I was very surprised reading this because my school's textbook claimed that microwaves heat food using the resonant frequencies of water. This fact was drilled into our heads over the course of multiple tests. It's disappointing that millions of students every year still learn this incorrect explanation.
And yet any of us could've very easily disproven this and it doesn't correspond to our experienced reality and yet we all believed it because we had be taught it in school.
I wonder if false teachings like this can create a mistrust in science from an early age?
We also need a list of things that many people believe are true, but have no scientific basis. I.e., things that may be true or false, but no study has shown conclusive evidence either way. The medical and personal health fields are overflowing with things that people believe for which there is no evidence.
As a heavy coffee drinker I’ve learned I reduced my cancer risk and increased it, back and forth for years according to trending studies.
Ah, like most of history...
"We are sorry for the inconvenience, but we currently lack objective sensors to send back in time and gather data for an evidence-based approach. We regret to inform you that our history department will be closing after critical objectivity is reached on our campus, anticipated in September of..."
...never. Subjectivity is a natural law, it's universal to the experience of the life form. Objectivity in science is a code name for "measurements that facilitate social bond-building" and while this has its place, the other subjective, theory-generating, guessing-supposing-believing half of our reality cannot be repressed if the results are to be qualitatively "good." We need to become comfortable with, or simply continue to develop as best we can, the deeply organic and chaotic question of quality if we are to evolve beyond current objective limitations. Until then, even "hard science" when pushed to drive out all subjectivity will continue to be filled with scandal, the dark appearance of the subjective realm. The best we know of good must be taught or the repressed spectre will spring us right back to the worst kind of jihad, it will continue to give us the physicists who joined Aum, etc.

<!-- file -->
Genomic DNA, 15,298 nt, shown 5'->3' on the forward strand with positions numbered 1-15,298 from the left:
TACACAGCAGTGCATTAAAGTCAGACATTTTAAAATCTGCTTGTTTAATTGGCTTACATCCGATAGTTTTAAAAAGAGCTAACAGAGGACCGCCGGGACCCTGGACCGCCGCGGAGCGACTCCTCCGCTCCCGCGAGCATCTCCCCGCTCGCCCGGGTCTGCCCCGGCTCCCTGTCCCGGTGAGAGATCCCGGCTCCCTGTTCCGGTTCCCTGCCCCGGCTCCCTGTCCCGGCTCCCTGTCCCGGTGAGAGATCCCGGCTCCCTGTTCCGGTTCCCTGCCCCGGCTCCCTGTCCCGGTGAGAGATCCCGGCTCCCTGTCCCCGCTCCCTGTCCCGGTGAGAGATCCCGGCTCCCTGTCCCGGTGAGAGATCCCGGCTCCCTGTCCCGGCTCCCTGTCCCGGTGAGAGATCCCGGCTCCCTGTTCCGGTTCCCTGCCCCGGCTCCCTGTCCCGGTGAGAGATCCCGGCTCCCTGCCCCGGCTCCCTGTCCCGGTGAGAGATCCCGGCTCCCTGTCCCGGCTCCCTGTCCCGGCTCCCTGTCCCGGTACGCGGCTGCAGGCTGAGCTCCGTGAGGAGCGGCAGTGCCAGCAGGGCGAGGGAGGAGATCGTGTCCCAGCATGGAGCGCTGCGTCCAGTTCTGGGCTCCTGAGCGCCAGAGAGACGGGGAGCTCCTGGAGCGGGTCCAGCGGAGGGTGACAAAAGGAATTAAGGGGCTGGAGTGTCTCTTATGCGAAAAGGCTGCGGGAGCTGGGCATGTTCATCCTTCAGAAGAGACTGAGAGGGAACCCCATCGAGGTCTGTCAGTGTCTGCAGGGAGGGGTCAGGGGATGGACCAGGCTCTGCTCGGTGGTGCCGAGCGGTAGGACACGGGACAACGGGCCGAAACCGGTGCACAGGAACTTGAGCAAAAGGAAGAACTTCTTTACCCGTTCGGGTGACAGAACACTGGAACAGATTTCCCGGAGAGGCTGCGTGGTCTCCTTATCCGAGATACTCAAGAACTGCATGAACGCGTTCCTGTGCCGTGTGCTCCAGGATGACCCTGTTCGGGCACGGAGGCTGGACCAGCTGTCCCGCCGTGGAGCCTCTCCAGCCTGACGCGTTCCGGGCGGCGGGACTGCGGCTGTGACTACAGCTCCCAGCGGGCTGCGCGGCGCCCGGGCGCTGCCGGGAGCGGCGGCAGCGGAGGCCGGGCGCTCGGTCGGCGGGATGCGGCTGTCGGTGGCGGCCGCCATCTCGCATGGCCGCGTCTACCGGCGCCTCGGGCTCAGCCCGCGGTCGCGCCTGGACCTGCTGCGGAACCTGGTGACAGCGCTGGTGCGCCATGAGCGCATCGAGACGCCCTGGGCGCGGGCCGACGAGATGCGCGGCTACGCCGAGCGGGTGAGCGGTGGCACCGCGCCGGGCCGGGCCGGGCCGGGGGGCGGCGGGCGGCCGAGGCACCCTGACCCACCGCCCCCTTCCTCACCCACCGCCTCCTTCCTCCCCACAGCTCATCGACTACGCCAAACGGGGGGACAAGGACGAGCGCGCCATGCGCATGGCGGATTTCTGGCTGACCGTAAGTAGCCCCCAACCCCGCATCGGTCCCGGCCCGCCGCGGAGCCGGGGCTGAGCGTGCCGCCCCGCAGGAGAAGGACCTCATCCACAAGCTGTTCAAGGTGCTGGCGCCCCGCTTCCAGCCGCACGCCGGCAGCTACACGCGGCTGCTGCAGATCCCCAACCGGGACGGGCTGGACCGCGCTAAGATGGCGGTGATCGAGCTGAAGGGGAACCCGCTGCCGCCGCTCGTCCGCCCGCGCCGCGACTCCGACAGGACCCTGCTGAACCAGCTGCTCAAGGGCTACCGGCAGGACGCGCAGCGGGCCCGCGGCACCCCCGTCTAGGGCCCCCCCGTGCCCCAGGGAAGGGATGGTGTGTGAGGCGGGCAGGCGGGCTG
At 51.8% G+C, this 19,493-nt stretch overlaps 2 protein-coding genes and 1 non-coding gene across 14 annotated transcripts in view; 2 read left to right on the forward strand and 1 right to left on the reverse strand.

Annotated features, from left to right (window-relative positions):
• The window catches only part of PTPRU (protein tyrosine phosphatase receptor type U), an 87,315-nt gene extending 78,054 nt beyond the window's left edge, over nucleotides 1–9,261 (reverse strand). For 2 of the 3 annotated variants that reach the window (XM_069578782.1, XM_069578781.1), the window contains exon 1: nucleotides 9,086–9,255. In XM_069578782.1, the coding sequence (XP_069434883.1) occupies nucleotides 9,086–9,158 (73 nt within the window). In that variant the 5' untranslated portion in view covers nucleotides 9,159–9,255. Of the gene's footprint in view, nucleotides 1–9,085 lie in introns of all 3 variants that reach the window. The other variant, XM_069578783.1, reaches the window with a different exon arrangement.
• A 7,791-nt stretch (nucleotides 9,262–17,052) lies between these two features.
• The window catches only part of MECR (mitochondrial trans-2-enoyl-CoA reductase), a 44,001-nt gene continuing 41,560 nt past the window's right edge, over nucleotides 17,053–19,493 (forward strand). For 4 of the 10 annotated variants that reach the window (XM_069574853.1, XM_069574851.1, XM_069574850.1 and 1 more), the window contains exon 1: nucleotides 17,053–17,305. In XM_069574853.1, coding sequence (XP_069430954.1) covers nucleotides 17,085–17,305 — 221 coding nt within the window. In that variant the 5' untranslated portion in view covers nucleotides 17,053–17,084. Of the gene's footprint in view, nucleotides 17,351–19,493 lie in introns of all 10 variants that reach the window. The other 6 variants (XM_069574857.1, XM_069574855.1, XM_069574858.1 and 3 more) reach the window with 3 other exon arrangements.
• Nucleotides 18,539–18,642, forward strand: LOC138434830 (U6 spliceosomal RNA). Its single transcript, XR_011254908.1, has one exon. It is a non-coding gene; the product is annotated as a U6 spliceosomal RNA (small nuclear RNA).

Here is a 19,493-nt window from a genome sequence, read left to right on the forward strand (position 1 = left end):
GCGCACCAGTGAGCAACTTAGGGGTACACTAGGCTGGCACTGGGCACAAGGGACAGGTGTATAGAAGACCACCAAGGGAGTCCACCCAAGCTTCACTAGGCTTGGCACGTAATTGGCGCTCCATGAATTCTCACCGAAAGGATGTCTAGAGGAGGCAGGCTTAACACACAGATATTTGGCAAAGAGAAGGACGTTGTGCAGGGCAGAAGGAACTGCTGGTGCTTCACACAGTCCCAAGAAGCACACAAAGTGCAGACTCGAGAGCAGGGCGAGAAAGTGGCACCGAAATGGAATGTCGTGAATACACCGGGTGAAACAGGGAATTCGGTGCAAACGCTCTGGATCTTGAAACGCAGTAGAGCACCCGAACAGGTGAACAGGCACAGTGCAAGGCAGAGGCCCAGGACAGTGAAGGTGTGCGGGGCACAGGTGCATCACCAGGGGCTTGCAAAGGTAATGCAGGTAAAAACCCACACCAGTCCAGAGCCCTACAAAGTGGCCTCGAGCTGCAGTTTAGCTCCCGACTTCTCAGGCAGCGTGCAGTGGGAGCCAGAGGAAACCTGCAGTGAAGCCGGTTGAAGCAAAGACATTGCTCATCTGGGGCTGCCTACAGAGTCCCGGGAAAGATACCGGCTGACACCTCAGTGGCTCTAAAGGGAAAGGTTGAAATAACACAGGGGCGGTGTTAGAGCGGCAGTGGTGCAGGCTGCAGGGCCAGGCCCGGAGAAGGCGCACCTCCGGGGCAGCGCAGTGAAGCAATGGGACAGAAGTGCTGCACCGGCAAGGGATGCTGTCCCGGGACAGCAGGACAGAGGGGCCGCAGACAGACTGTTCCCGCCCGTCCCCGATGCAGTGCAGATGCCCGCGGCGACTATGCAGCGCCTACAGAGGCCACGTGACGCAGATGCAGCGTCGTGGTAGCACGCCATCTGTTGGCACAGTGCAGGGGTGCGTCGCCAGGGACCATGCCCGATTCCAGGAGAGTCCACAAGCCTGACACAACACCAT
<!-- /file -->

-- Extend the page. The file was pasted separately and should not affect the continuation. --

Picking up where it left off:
I think the main reason this myth persists is stuffed/filled food items such as pizza rolls, burritos, Pop Tarts, Hot Pockets, etc.. With these, there's typically an outer layer that is thermally insulating and lower-density, while the filling is more thermally conductive and higher-density (water/fat). This means that even if the temperature is uniform, the filling will be perceived as much hotter than the outer layer.
In that vein, it's not really wrong to say that the food is cooked from the inside out, so long as you don't understand to mean that it is literally cooked from the exact middle. The heating is still coming from the interior which is conducting heat to the exterior shell; that's it the outermost layers of the interior filling that's heating, not the innermost layers, is a minor detail by comparison.
I routinely use a microwave to pre-heat the inside  of something before finishing it off in an oven or toaster oven (sometimes in convection mode). That way, I gain the vast majority of the benefit of speed from my high-powered microwave along with the mouthfeel and caramelization benefit of the traditional oven.
The contrast can be particularly stark (and useful) when working at temperatures above boiling.
I once ended up convincing my Mom into using the "cooking the inside" heuristic of a microwave in order to save an apple Charlotte that came out with uncooked dough in the center . It took a few single-minute zaps to get it there, but it worked great.
 Well, of course, the whole, but it's the inside that's important for this exercise
 She was quite distraught because she'd never had that failure in the dozen-plus times she'd made the cake previously. Despite being a veteran of the semiconductor industry, she suspected herself first instead of the oven hardware, which it turned out to be.
Infants can and do feel pain.
.... not that I've done that.
...and it's terrible security and it's still prevalent installation method of downloading random binaries off of the internet and then executing them with administrator permissions.